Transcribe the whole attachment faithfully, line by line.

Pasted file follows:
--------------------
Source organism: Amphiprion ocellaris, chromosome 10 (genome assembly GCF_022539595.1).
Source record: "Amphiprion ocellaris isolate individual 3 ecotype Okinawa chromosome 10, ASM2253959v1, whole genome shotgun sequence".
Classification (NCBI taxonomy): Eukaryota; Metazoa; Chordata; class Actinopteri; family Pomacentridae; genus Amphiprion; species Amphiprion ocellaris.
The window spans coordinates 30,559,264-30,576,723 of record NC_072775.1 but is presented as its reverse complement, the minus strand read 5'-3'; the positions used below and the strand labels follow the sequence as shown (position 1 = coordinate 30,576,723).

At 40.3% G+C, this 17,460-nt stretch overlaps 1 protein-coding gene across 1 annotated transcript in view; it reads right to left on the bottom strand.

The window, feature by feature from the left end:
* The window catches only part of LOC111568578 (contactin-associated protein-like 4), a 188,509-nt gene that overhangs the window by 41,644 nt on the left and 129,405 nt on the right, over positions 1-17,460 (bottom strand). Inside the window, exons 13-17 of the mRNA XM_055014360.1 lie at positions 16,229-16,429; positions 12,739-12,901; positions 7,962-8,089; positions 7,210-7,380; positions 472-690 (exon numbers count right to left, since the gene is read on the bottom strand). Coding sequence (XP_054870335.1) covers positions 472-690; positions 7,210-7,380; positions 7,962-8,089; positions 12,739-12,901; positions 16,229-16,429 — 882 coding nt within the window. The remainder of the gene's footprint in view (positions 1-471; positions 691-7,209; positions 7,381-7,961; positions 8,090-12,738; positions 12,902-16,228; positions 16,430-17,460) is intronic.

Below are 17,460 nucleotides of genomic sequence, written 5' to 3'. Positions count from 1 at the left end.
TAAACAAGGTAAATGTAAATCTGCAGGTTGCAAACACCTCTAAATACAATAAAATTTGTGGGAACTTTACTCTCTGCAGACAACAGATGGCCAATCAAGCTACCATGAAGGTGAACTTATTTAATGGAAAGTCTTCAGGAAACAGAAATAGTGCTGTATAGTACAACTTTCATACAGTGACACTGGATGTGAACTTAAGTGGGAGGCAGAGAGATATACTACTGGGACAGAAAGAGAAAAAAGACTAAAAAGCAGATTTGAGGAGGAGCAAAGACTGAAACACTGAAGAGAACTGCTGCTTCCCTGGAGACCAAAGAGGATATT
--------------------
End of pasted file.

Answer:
Source organism: Amphiprion ocellaris, chromosome 10 (genome assembly GCF_022539595.1).
Source record: "Amphiprion ocellaris isolate individual 3 ecotype Okinawa chromosome 10, ASM2253959v1, whole genome shotgun sequence".
Classification (NCBI taxonomy): Eukaryota; Metazoa; Chordata; class Actinopteri; family Pomacentridae; genus Amphiprion; species Amphiprion ocellaris.
The window spans coordinates 30,559,264-30,576,723 of record NC_072775.1 but is presented as its reverse complement, the minus strand read 5'-3'; the positions used below and the strand labels follow the sequence as shown (position 1 = coordinate 30,576,723).

At 40.3% G+C, this 17,460-nt stretch overlaps 1 protein-coding gene across 1 annotated transcript in view; it reads right to left on the bottom strand.

The window, feature by feature from the left end:
* The window catches only part of LOC111568578 (contactin-associated protein-like 4), a 188,509-nt gene that overhangs the window by 41,644 nt on the left and 129,405 nt on the right, over positions 1-17,460 (bottom strand). Inside the window, exons 13-17 of the mRNA XM_055014360.1 lie at positions 16,229-16,429; positions 12,739-12,901; positions 7,962-8,089; positions 7,210-7,380; positions 472-690 (exon numbers count right to left, since the gene is read on the bottom strand). Coding sequence (XP_054870335.1) covers positions 472-690; positions 7,210-7,380; positions 7,962-8,089; positions 12,739-12,901; positions 16,229-16,429 — 882 coding nt within the window. The remainder of the gene's footprint in view (positions 1-471; positions 691-7,209; positions 7,381-7,961; positions 8,090-12,738; positions 12,902-16,228; positions 16,430-17,460) is intronic.

Below are 17,460 nucleotides of genomic sequence, written 5' to 3'. Positions count from 1 at the left end.
TAAACAAGGTAAATGTAAATCTGCAGGTTGCAAACACCTCTAAATACAATAAAATTTGTGGGAACTTTACTCTCTGCAGACAACAGATGGCCAATCAAGCTACCATGAAGGTGAACTTATTTAATGGAAAGTCTTCAGGAAACAGAAATAGTGCTGTATAGTACAACTTTCATACAGTGACACTGGATGTGAACTTAAGTGGGAGGCAGAGAGATATACTACTGGGACAGAAAGAGAAAAAAGACTAAAAAGCAGATTTGAGGAGGAGCAAAGACTGAAACACTGAAGAGAACTGCTGCTTCCCTGGAGACCAAAGAGGATATT